By the time I sat down, my entire back was soaked and my little silk button up dress, the one where the buttons just start unbuttoning as I walk, was stuck to me like I was stuck to this. Mesmerized by the way he swirled the cup with the coaster on top. The way he said darling. Not this right now but this then. This first taste of heat in New Orleans, the swelter of 3 pm and me, just drenched and begging for air conditioner and this swamp city’s revenge. Even then, I had only two concerns: us and them. In front of me, he picked up the tea cup to show me the leaves and I was out of my depth completely but trusted his eyes. Kind, soft, a mellow green and shining.
“Oh wow, this looks real good. Real good, honey. Oh yeah.”
He could have said anything in that accent. Honestly. I have mimicked it many times. And to keep me out of that oppressive heat for one more minute, I would have paid for one more hour. There was a cool glass of water next to him and I watched the sides condense and licked my lips regretting denying the second water bottle. Having to urinate now, but enraptured and barely having a sense of what he was really saying, I just fidgeted like usual. He was recording it.
“Well, darling,” he began in his thick southern accent. “You are just the luckiest thing, aren’t you?.”
When I meet readers, I try to keep my face still and not glint that they are right. You have to test them. However, this was July 2016 and I was healthy, free, still young and there had been no promise of a new dictator yet. I smiled big, wide, like even though he had said nothing, the clock began ticking.
“Oh, there will always be a job for you. People just hand you things. Nothing to worry about there. Nothing at all. Oh, this is looking good!” he squealed.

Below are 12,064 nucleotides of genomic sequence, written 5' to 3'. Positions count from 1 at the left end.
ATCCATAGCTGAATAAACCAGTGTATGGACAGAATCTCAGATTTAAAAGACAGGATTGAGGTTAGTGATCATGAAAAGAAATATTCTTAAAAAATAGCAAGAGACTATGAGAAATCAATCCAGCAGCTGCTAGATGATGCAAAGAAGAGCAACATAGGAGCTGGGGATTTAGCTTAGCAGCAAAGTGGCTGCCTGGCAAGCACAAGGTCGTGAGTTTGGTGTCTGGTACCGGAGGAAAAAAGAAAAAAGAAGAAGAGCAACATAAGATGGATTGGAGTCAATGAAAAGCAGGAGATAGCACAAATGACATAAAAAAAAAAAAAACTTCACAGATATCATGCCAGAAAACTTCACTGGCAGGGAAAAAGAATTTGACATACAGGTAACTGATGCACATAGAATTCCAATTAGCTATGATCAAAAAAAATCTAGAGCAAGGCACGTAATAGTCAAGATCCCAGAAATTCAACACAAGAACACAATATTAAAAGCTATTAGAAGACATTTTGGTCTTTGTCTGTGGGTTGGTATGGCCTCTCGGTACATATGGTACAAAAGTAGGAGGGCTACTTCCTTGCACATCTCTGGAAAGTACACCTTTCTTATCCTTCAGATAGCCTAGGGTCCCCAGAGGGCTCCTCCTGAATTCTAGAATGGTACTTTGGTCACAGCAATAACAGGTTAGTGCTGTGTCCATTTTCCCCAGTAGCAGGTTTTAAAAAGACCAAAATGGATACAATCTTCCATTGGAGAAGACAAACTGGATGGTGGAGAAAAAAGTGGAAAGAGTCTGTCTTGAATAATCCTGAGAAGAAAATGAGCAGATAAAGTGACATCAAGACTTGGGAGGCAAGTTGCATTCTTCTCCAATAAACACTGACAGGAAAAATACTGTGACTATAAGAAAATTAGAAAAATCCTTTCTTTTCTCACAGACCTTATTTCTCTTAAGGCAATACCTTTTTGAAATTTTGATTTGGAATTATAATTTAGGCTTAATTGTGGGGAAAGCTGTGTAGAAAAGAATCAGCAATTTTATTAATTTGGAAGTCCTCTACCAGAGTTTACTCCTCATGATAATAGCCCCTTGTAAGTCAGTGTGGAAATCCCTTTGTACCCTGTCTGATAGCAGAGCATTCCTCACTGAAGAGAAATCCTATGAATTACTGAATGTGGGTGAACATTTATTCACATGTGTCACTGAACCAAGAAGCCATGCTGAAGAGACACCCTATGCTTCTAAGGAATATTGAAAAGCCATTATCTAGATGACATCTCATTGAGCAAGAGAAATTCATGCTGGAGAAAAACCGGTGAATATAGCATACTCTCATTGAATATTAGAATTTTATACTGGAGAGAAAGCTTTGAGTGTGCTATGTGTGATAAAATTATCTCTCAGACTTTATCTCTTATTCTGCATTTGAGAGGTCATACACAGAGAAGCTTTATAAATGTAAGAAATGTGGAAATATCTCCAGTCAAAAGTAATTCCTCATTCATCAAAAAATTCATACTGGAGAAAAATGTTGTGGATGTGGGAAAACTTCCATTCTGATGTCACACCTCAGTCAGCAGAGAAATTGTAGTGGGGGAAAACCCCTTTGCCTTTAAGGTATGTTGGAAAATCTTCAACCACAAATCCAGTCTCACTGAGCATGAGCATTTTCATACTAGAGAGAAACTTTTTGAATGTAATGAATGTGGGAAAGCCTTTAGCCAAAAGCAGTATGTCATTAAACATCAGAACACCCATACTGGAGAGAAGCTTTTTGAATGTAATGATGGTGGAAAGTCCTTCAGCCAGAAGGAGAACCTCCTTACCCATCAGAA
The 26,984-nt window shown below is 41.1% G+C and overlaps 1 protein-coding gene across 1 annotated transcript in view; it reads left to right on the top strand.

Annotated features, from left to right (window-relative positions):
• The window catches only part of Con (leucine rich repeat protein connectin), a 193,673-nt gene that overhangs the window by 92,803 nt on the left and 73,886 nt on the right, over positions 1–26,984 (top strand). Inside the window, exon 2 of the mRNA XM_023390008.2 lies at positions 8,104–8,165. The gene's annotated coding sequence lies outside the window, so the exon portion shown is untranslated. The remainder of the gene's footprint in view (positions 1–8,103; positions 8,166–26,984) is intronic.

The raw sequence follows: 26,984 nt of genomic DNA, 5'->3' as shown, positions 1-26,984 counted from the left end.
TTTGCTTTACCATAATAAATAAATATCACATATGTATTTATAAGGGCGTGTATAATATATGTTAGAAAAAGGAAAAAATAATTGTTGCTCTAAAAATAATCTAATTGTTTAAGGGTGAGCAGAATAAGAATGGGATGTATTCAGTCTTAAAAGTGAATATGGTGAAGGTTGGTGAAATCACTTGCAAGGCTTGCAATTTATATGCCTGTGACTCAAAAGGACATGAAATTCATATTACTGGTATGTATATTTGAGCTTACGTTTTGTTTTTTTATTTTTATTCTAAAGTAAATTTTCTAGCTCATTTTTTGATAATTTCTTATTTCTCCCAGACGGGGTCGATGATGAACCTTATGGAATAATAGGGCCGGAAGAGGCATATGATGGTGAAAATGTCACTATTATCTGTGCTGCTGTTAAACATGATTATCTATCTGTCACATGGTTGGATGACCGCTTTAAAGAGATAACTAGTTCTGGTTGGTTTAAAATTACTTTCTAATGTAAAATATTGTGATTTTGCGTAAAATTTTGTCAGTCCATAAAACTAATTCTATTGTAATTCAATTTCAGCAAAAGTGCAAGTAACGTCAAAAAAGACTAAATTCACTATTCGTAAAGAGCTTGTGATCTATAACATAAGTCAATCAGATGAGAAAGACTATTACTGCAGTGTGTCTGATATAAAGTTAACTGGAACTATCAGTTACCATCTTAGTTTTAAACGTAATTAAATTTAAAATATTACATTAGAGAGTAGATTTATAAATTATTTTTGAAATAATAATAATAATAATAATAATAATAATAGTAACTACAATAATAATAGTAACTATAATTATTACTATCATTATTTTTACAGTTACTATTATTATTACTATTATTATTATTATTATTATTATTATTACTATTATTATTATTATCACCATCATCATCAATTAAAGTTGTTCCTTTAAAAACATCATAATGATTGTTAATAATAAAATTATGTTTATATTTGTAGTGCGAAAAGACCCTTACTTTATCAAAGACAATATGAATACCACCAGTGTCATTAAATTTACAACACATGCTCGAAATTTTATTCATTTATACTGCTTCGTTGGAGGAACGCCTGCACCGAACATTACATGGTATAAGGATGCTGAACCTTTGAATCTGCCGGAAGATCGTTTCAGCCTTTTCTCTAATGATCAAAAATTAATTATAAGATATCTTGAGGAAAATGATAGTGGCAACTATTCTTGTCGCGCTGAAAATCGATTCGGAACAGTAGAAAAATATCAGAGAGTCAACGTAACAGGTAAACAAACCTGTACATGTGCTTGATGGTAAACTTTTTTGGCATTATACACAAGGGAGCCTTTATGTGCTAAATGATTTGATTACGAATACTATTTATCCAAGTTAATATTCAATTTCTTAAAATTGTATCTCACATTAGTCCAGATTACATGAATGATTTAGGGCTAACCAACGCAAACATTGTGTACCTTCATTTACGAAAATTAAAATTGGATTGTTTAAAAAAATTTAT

This was before anything hit. This was when I was tan all the time from walking and my hair was too long and glued to my neck and I was gay and in love and dreaming of a woman. This is when I was playing Pokemon Go. This is when I was not informed of ritual but mired in the emergence of it regardless. This was before. Anything. My thighs were red from sun and hurt when I pinched them to keep from moving. I smiled.
“Do you want children?” he asked.
This was before. This was before.
“I’m not sure.”
But what I really meant was that I don’t always have the poignance to explain what it means when I can’t honestly say no but I know what happens when I try to say yes, and it’s immense. The dissonance in feeling and action. Wanting and then reneging. Or pursuing but knowing it’s vanity. It’s better to waft then make demands of men. This was before. Before I began to follow them, I once asked a cup of tea if I might be the luckiest woman alive. Before I chased their cologne around alleyways and into the corners, I once consulted the occult to show me if I’m playing the right cards. Before I entered their brownstones draped in black turtleneck and a very calm virile, I hedged my bets. Before I met you, a reader once said our hands would shake, like not a greeting but an uncontrollable tic and our eyes would meet and it would be known. Before I followed the men, I only stared back at one to melt like the skin of my back today in the plastic chair in the silk dress that is becoming unbuttoned as we speak. Before I followed the men, I wrapped my thighs in garter and letter opener and knives.
I always lift my skirt to show them the left leg with the letter opener rather than the right one with knife.
“You ain’t got a thing to worry about darling. Not at all. Like a cat you always land on your feet. You have nine lives.”
“The woman who followed the men”